They chat in the car when she’s safe and Edward confirms Bella’s suspicions that he’s really a vampire. Worried that he’ll take this to mean that their budding friendship won’t turn romantic, she quickly clarifies:
“It doesn’t matter to me what you are.”
A hard, mocking edge entered his voice. “You don’t care if I’m a monster? If I’m not human?” (184)
And she really means it:
About three things I was absolutely positive. First, Edward was a vampire. Second, there was a part of him—and I didn’t know how potent that part might be—that thirsted for my blood. And third, I was unconditionally and irrevocably in love with him. (195)
So now they’re together. They take turns quizzing the other about their life. Bella’s side of this conversation is pretty dry, but fortunately it’s only summarized for the reader (she goes so far as to “detail” her cluttered room at home). Edward has more interesting things to say. His family (the Cullens) hunt animals to slake their bloodlust, because they don’t kill humans. Edward’s initial aversion to Bella was caused by his intense attraction to her scent which is more appealing to him than that of anyone else. The week he disappeared from school allowed him to go hunting in the hope that if he weren’t thirsty, he wouldn’t find it so difficult to be around her. She is also unique in that Edward cannot hear her thoughts, which makes her particularly fascinating to him. Edward “died” when he was 17 during the 1918 Spanish Influenza. One wonders why someone so much older would hang around a high school, taking the same classes again and again in different locations.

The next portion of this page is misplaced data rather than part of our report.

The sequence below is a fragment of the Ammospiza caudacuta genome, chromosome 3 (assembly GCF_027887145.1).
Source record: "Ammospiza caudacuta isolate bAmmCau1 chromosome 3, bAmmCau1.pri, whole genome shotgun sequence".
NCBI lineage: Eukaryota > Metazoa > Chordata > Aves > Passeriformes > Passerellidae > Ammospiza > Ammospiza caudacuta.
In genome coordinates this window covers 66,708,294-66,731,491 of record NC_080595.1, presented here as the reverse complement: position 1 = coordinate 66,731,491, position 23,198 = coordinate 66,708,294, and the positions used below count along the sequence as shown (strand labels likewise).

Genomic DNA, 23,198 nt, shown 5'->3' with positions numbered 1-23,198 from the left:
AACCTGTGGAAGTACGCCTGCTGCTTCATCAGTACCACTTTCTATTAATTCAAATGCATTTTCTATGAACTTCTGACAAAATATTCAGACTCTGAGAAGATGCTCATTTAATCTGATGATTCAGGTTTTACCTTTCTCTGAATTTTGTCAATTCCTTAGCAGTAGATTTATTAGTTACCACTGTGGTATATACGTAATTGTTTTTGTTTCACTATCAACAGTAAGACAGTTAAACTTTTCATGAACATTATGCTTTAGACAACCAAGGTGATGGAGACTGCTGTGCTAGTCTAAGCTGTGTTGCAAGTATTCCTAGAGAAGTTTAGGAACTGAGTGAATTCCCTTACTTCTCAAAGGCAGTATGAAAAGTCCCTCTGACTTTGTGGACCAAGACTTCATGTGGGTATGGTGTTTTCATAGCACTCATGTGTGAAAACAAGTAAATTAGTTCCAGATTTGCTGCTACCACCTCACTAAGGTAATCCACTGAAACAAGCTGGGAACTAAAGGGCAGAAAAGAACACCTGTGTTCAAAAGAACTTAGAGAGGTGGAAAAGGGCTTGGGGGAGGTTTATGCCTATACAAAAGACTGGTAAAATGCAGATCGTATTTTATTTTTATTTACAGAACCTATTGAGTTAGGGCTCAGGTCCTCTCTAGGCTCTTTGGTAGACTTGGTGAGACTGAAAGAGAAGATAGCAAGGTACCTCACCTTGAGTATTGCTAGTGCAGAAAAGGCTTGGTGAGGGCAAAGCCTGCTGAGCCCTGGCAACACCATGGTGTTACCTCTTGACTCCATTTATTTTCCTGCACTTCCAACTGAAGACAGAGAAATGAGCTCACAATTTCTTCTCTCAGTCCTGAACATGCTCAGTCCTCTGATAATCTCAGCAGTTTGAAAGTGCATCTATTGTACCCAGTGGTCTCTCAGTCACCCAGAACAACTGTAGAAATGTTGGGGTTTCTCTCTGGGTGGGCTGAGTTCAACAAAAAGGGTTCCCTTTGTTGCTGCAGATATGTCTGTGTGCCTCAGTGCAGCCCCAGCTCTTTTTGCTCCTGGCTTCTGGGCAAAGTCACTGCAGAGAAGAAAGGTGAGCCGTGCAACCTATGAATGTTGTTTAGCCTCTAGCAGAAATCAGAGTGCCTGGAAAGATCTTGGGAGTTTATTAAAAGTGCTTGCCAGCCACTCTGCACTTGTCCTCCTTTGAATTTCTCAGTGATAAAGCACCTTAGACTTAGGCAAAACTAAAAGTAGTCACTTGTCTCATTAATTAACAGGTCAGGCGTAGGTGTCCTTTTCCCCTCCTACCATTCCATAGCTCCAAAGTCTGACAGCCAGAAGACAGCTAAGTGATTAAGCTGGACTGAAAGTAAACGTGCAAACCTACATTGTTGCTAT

“But the younger we pretend to be, the longer we can stay in any given place. Forks seemed perfect, so we all enrolled in high school.” He laughed. (289)
This would make sense if he and his siblings blended into the student body in any way. But they don’t; they eat alone at lunch and appear to have special dispensation from the staff to come and go as they please. Plus, have you seen how most students radically change between their freshman and senior years? Why would vampires expose themselves to a gossipy population of students and teachers who can’t help but notice that they barely eat and seem to have taken all the courses before? I don’t understand the school aspect of this book. It might make a more compelling story if Edward were relegated to an extracurricular activity.
Most of the pseudo-romantic moments between Bella and Edward come after Edward has swooped in to save her from being hit by cars, tripping, or being raped. Edward can’t leave her because it’s too hazardous for him to do so. They have this conversation:
“No one has tried to do away with me today,” I reminded him, grateful for the lighter subject. I didn’t want him to talk about goodbyes anymore. If I had to, I supposed I could purposefully put myself in danger to keep him close. . . . I banished that thought before his quick eyes read it on my face. That idea would definitely get me in trouble.
“Yet,” he added.